- The Washington Times - Sunday, April 19, 2009

SEOUL, SOUTH KOREA (AP) - South Korea said it will hold talks Tuesday with North Korea to discuss a troubled joint industrial complex, marking the first official dialogue between the two countries under South Korean President Lee Myung-bak.

Unification Ministry spokeswoman Lee Jong-joo said Sunday that officials of the two Koreas would meet in the border town of Kaesong on Tuesday to discuss the factory complex, adding that it would be the first “contact between the governments” under Lee’s conservative administration.

Ties between the Koreas have been strained since Lee took office in Seoul in February 2008 after pledging to take a tougher line on the North, holding it accountable to its disarmament commitments in return for aid from the South. North Korea responded by cutting off ties.

South Korea announced Saturday that the North had made the surprise call for a meeting.

The meeting comes amid rising tensions over North Korea’s rocket launch and its weekslong detention of a South Korean man in Kaesong accused of denouncing the North’s political system.

The industrial zone on the northern side of the border is the last major joint project between the rival Koreas and a key source of foreign currency for the impoverished North’s communist regime.

In recent months, the North has restricted access to the Kaesong industrial complex by tightening border controls, raising concerns among participating South Korean companies about the project’s viability.

Since Lee took office, North and South Korea have met only for military talks or on the sidelines of six-nation negotiations aimed at North Korea’s nuclear disarmament.

North Korea has expelled international monitors, vowed to quit six-nation disarmament talks and restart its nuclear program to protest the U.N. Security Council’s condemnation of the April 5 launch.

North Korea insists it sent a satellite into space, but regional powers say nothing reached orbit and the launch was actually a test of long-range missile technology.

“We will thoroughly ensure that the inter-Korean contact will be made in a way that secures the safety of people and contributes to the development of the Kaesong complex,” Lee said, in an apparent reference to the detained South Korean.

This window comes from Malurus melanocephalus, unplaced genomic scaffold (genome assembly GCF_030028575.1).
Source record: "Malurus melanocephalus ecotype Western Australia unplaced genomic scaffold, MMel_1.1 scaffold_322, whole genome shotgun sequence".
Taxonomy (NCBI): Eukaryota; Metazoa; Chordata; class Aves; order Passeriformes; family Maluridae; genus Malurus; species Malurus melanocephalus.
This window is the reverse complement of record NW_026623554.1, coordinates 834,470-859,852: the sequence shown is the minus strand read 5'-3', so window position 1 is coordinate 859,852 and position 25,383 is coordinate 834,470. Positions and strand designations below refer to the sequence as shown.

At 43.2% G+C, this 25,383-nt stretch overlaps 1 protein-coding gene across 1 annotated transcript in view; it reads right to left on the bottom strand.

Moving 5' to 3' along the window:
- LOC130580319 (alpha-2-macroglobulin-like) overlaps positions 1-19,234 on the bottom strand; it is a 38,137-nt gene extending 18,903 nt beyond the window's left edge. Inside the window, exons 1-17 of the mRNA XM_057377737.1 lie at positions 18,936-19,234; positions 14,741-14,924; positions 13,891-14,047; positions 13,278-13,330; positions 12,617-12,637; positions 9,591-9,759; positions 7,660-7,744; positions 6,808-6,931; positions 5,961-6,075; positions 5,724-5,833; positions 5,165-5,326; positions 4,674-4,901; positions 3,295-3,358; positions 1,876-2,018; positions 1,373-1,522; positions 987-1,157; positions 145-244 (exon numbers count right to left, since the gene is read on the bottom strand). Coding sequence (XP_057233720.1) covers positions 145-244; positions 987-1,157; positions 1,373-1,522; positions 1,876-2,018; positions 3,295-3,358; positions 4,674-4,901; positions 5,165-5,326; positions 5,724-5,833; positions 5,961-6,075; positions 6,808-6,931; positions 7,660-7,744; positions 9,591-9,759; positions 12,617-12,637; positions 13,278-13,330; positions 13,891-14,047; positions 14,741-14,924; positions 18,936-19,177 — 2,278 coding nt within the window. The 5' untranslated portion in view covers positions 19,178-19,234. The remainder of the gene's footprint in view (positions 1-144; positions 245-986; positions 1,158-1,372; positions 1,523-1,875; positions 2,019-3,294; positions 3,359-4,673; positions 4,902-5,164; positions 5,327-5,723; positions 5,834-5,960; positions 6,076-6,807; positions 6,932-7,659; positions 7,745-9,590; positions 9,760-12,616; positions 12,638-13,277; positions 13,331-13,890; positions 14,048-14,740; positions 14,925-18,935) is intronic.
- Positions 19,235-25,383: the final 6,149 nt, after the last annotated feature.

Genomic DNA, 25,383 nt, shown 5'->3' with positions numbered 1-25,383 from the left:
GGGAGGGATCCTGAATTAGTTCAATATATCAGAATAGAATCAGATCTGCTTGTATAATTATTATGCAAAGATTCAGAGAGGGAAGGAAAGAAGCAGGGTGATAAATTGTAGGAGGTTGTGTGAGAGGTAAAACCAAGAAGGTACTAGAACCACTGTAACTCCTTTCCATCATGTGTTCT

North Korea is also holding two female American journalists who allegedly crossed the border from China on March 17 while reporting on North Korean refugees. It has said it will try the journalists _ Laura Ling and Euna Lee of former Vice President Al Gore’s Current TV media venture _ on charges of entering the country illegally and engaging in “hostile acts.”

Sunday’s announcement came a day after North Korea’s military warned South Korea to stay out of a U.S.-led security initiative aimed at halting the spread of weapons of mass destruction.

An unidentified North Korean military spokesman said South Korea’s full participation in the Proliferation Security Initiative would be seen “as a declaration of undisguised confrontation and a declaration of a war” against North Korea.

South Korea’s Unification Ministry expressed regret Sunday over the North’s threats and said joining the program would not be a “declaration of confrontation or war.”

South Korea, which has been an observer, had planned to officially announce its full participation Sunday, but decided on a delay following the North’s proposal of a meeting, a Foreign Ministry official said Saturday on condition of anonymity, citing department policy.

The program, which began in 2003, has been joined by more than 90 countries to help deter trade in weapons of mass destruction and missiles by states including North Korea and Iran.

Countries participating in the initiative exchange intelligence and hold maritime drills to stop and search ships suspected of carrying nuclear, chemical and biological weapons, materials to make them or missiles to deliver them.

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